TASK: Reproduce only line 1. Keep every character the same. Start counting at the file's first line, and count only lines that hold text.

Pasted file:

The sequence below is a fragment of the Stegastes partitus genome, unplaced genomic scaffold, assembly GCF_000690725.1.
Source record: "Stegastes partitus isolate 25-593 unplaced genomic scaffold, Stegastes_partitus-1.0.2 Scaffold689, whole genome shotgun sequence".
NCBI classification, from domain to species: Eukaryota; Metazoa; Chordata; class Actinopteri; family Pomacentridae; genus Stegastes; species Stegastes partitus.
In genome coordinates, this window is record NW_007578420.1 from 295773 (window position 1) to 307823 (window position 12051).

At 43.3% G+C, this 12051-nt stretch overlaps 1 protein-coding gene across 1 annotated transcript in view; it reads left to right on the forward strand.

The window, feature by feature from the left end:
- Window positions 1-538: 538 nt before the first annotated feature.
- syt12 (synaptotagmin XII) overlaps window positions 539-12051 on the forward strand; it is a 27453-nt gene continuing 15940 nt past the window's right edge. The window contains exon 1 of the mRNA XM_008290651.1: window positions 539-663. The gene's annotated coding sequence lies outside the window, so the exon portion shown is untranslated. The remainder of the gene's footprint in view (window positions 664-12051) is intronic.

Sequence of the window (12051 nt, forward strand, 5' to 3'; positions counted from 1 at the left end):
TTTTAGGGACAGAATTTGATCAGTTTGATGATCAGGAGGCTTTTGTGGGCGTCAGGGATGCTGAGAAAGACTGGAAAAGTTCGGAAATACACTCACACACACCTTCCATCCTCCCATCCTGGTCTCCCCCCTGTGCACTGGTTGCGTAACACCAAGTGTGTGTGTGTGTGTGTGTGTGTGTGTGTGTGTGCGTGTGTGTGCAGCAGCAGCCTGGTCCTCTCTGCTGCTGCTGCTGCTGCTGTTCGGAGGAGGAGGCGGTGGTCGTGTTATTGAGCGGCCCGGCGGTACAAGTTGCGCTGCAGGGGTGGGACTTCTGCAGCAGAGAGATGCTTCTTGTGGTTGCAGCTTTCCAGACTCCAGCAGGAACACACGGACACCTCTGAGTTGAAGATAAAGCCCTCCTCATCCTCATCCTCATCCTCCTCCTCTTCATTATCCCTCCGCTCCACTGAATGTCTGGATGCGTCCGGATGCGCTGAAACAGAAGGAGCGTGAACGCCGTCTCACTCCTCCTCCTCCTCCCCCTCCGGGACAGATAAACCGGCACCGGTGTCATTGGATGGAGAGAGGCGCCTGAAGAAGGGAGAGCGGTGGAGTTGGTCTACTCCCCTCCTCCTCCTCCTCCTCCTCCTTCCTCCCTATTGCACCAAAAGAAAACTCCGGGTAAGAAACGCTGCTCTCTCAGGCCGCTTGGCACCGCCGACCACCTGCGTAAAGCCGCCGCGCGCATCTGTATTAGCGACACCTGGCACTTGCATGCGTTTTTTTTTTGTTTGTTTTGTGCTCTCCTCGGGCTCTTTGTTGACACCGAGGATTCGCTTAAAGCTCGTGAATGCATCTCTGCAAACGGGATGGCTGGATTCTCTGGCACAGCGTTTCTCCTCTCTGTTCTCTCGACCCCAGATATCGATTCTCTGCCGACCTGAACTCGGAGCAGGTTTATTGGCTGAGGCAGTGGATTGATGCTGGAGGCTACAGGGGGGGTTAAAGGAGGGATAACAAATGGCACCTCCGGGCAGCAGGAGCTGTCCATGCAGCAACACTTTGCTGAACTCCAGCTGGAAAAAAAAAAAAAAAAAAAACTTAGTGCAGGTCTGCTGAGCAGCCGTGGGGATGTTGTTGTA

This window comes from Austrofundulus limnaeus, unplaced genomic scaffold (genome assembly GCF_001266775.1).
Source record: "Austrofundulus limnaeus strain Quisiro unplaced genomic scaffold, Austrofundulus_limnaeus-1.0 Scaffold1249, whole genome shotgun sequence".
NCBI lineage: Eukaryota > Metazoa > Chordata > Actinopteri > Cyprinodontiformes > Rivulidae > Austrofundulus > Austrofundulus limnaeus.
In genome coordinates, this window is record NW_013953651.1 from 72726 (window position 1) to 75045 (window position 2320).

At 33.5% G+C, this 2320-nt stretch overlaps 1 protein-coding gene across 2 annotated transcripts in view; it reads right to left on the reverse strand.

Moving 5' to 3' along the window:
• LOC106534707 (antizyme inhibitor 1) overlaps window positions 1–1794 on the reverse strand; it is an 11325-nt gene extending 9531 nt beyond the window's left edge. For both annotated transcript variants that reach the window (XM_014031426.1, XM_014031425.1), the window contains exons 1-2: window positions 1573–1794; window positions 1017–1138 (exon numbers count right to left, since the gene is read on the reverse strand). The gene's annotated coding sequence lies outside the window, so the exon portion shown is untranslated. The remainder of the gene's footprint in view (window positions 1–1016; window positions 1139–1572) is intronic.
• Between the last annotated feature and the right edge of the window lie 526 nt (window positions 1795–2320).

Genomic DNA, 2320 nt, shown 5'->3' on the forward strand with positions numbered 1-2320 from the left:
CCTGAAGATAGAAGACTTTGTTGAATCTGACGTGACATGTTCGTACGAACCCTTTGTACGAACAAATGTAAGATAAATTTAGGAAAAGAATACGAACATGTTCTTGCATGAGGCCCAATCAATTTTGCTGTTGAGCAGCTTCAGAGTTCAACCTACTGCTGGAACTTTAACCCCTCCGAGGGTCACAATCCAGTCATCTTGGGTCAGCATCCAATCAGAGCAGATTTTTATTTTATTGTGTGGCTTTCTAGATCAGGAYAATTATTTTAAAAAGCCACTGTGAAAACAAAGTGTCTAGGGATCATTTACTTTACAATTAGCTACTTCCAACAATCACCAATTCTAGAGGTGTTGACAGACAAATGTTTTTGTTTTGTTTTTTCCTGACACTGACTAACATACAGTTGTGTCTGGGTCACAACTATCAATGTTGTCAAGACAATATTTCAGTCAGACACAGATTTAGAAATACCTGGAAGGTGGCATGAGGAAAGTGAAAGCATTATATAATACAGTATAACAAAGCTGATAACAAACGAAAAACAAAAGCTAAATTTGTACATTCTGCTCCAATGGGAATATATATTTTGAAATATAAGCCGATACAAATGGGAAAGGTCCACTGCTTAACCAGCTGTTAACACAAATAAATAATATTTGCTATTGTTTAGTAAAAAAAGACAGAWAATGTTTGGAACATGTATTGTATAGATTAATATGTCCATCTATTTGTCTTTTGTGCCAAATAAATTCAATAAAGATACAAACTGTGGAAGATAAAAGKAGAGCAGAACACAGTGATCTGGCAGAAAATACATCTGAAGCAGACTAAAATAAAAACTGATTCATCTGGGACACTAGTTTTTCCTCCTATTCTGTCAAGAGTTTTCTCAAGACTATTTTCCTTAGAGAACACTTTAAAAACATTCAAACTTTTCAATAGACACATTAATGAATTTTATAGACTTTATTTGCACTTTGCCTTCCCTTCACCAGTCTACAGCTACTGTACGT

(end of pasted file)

The sequence below is a fragment of the Stegastes partitus genome, unplaced genomic scaffold, assembly GCF_000690725.1.